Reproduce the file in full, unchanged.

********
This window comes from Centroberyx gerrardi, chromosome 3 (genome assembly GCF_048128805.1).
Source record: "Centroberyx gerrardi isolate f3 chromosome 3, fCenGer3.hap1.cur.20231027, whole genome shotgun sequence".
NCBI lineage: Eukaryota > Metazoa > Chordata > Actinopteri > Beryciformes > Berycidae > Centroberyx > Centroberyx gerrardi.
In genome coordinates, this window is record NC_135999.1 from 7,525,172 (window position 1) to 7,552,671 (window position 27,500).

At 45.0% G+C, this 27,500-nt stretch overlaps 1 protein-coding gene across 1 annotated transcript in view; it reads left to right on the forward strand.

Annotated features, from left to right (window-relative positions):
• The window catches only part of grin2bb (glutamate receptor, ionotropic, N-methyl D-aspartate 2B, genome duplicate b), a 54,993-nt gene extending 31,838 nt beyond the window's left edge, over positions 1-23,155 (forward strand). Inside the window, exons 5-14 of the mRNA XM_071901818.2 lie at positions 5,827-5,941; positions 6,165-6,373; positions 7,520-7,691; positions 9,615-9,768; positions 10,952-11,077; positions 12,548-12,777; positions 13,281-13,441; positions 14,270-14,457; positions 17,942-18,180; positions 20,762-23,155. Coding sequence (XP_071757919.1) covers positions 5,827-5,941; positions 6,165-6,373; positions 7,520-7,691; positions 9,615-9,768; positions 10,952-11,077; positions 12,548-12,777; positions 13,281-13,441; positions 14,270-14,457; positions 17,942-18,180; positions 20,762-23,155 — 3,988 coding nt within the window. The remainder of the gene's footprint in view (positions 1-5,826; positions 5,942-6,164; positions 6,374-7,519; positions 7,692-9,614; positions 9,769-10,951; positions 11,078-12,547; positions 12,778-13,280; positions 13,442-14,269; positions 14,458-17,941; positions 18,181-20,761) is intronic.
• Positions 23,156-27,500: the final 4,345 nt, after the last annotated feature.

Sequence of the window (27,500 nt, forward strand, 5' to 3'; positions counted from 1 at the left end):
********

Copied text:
This window comes from Centroberyx gerrardi, chromosome 3 (genome assembly GCF_048128805.1).
Source record: "Centroberyx gerrardi isolate f3 chromosome 3, fCenGer3.hap1.cur.20231027, whole genome shotgun sequence".
NCBI lineage: Eukaryota > Metazoa > Chordata > Actinopteri > Beryciformes > Berycidae > Centroberyx > Centroberyx gerrardi.
In genome coordinates, this window is record NC_135999.1 from 7,525,172 (window position 1) to 7,552,671 (window position 27,500).

At 45.0% G+C, this 27,500-nt stretch overlaps 1 protein-coding gene across 1 annotated transcript in view; it reads left to right on the forward strand.

Annotated features, from left to right (window-relative positions):
• The window catches only part of grin2bb (glutamate receptor, ionotropic, N-methyl D-aspartate 2B, genome duplicate b), a 54,993-nt gene extending 31,838 nt beyond the window's left edge, over positions 1-23,155 (forward strand). Inside the window, exons 5-14 of the mRNA XM_071901818.2 lie at positions 5,827-5,941; positions 6,165-6,373; positions 7,520-7,691; positions 9,615-9,768; positions 10,952-11,077; positions 12,548-12,777; positions 13,281-13,441; positions 14,270-14,457; positions 17,942-18,180; positions 20,762-23,155. Coding sequence (XP_071757919.1) covers positions 5,827-5,941; positions 6,165-6,373; positions 7,520-7,691; positions 9,615-9,768; positions 10,952-11,077; positions 12,548-12,777; positions 13,281-13,441; positions 14,270-14,457; positions 17,942-18,180; positions 20,762-23,155 — 3,988 coding nt within the window. The remainder of the gene's footprint in view (positions 1-5,826; positions 5,942-6,164; positions 6,374-7,519; positions 7,692-9,614; positions 9,769-10,951; positions 11,078-12,547; positions 12,778-13,280; positions 13,442-14,269; positions 14,458-17,941; positions 18,181-20,761) is intronic.
• Positions 23,156-27,500: the final 4,345 nt, after the last annotated feature.

Sequence of the window (27,500 nt, forward strand, 5' to 3'; positions counted from 1 at the left end):